Nations took swift action Friday to halt air travel from southern Africa in reaction to news of a new, transmissible COVID-19 variant.
Although the World Health Organization (WHO) cautioned against hastily imposing travel restrictions linked to the B.1.1.529 variant, warning officials to avoid “knee-jerk responses,” the 27-nation European Union said it would propose stopping air travel from southern Africa.
EU Commission President Ursula von der Leyen said that flights “should be suspended until we have a clear understanding about the danger posed by this new variant, and travelers returning from this region should respect strict quarantine rules.”
She insisted on extreme caution, warning that “mutations could lead to the emergence and spread of even more concerning variants of the virus that could spread worldwide within a few months.
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The EU joined Israel and the United Kingdom, who are likewise imposing a travel ban.
Will the U.S. also impose a ban? Dr. Anthony Fauci, director of the National Institute of Allergy and Infectious Diseases, told CNN that it’s a possibility but that scientists need to first determine whether the variant can evade antibodies created by vaccines and viral infection.
“Well, I mean, obviously as soon as we find out more information we’ll make a decision as quickly as we possibly can,” the White House chief medical adviser on COVID-19 told “New Day” co-host Brianna Keilar. “You always put these things on the table but you don’t want to say you’re going to do it until you have some scientific reason to do it. That’s the reason why we’re rushing now to get that scientific data to try and make an informed decision about something like that.”
Israel announced Friday that it had detected the country’s first case of the new variant in a traveler who returned from Malawi. The traveler and two other suspected cases have been placed in isolation. It said all three are vaccinated but that it is currently looking into their exact vaccination status.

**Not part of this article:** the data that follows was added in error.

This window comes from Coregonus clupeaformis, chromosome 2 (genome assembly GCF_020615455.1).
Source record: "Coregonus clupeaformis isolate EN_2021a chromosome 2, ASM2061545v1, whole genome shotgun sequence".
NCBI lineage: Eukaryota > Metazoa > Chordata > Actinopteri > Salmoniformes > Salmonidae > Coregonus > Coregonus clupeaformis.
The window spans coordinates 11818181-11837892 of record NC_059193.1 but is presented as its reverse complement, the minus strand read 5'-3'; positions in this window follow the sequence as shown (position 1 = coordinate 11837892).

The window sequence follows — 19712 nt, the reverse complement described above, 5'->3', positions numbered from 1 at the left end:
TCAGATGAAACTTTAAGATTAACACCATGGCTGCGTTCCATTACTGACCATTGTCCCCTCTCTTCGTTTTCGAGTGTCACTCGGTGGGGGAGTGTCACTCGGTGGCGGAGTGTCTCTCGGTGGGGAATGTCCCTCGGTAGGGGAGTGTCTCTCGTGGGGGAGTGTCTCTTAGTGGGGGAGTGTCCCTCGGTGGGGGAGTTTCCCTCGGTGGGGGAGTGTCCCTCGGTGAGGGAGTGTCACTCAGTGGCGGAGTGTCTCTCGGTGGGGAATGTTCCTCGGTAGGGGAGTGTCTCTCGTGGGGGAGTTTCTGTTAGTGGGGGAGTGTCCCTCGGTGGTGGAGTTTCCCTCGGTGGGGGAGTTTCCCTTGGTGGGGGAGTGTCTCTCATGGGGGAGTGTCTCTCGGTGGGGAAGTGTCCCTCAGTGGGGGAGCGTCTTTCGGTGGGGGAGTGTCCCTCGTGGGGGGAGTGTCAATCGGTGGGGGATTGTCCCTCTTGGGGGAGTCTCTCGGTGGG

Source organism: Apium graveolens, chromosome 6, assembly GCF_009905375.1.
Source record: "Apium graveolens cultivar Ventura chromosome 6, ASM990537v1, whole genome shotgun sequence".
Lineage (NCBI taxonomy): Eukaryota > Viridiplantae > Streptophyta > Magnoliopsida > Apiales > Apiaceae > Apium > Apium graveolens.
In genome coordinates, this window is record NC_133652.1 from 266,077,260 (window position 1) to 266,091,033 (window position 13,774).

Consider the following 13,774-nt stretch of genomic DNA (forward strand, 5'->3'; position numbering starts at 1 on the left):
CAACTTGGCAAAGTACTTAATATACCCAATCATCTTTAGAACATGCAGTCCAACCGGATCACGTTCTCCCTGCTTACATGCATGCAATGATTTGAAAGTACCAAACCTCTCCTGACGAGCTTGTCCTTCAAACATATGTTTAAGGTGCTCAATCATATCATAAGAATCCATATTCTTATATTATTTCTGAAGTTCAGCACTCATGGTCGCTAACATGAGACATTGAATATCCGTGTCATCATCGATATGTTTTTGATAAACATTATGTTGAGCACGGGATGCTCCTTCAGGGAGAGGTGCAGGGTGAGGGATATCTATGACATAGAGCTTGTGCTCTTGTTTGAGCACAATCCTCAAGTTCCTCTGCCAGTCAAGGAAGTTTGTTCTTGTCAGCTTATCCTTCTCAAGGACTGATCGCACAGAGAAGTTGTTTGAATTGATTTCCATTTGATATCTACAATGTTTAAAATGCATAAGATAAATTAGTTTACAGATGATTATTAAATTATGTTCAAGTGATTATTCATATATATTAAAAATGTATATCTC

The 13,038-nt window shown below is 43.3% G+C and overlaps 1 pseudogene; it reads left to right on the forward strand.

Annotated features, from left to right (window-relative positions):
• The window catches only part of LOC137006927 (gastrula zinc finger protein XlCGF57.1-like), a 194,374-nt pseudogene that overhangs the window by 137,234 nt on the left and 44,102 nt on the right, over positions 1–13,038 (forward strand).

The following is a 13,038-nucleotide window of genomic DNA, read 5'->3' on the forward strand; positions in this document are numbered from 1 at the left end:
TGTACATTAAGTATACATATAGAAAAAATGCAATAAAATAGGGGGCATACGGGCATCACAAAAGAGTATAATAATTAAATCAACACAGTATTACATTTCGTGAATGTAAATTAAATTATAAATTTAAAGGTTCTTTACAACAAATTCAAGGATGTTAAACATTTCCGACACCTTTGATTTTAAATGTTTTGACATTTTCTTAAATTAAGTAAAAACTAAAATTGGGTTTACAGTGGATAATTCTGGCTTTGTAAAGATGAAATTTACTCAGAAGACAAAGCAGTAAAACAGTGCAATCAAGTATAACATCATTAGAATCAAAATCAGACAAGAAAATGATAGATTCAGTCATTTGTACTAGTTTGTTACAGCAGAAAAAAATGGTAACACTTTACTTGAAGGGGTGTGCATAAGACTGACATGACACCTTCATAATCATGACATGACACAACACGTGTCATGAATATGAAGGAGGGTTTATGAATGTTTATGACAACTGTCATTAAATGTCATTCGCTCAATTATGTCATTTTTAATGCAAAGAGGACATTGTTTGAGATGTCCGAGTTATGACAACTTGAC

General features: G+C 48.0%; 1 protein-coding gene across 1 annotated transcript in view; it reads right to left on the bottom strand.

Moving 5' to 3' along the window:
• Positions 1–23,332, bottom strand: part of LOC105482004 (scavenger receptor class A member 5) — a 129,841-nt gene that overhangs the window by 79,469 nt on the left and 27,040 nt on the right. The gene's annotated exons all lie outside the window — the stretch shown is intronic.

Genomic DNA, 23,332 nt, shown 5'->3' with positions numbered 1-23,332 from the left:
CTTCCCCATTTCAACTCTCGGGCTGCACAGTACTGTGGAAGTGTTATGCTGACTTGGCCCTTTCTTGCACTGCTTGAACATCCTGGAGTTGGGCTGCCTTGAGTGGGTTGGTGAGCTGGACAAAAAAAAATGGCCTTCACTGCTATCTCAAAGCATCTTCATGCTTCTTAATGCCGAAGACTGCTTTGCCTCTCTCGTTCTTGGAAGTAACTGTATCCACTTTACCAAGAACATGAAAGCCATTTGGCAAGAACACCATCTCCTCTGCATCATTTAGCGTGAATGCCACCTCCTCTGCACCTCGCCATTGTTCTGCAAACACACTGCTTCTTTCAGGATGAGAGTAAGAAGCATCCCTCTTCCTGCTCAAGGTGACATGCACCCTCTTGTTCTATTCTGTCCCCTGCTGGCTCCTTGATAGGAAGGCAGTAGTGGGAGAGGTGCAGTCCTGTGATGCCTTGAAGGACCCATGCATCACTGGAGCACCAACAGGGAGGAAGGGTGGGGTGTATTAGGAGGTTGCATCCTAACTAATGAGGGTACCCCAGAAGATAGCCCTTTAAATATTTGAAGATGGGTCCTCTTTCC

“We are currently on the verge of a state of emergency,” Prime Minister Naftali Bennett said, according to Reuters. (MOVED DOWN)
Belgium became the first European Union country to announce a case of the variant, involving a person who came from abroad.
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The U.K. announced that it was banning flights from South Africa and five other southern African countries effective at noon on Friday. Anyone who had recently arrived from those countries would be asked to take a coronavirus test.
The South African government called the U.K.’s decision to temporarily ban South Africans from entering “seems to have been rushed,” citing the fact that the WHO has yet to recommend next steps.
Germany, an EU nation that has seen new record daily case numbers in recent days, said its flight ban could be enacted as soon as Friday night.
“The last thing we need is to bring in a new variant that will cause even more problems,” said German Health Minister Jens Spahn.
Italy’s health ministry also announced measures to ban entry into Italy of anyone who has been in seven southern African nations. The Netherlands and the Czech Republic planned similar measures.
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The Japanese government announced that from Friday, Japanese nationals traveling from Eswatini, Zimbabwe, Namibia, Botswana, South Africa and Lesotho will have to quarantine at government-dedicated accommodation for 10 days and do a COVID test on Day 3, Day 6 and Day 10. Japan has not yet opened up to foreign nationals.
The Associated Press contributed to this report.
(this story/news/article has not been edited by PostX News staff and is published from a syndicated feed)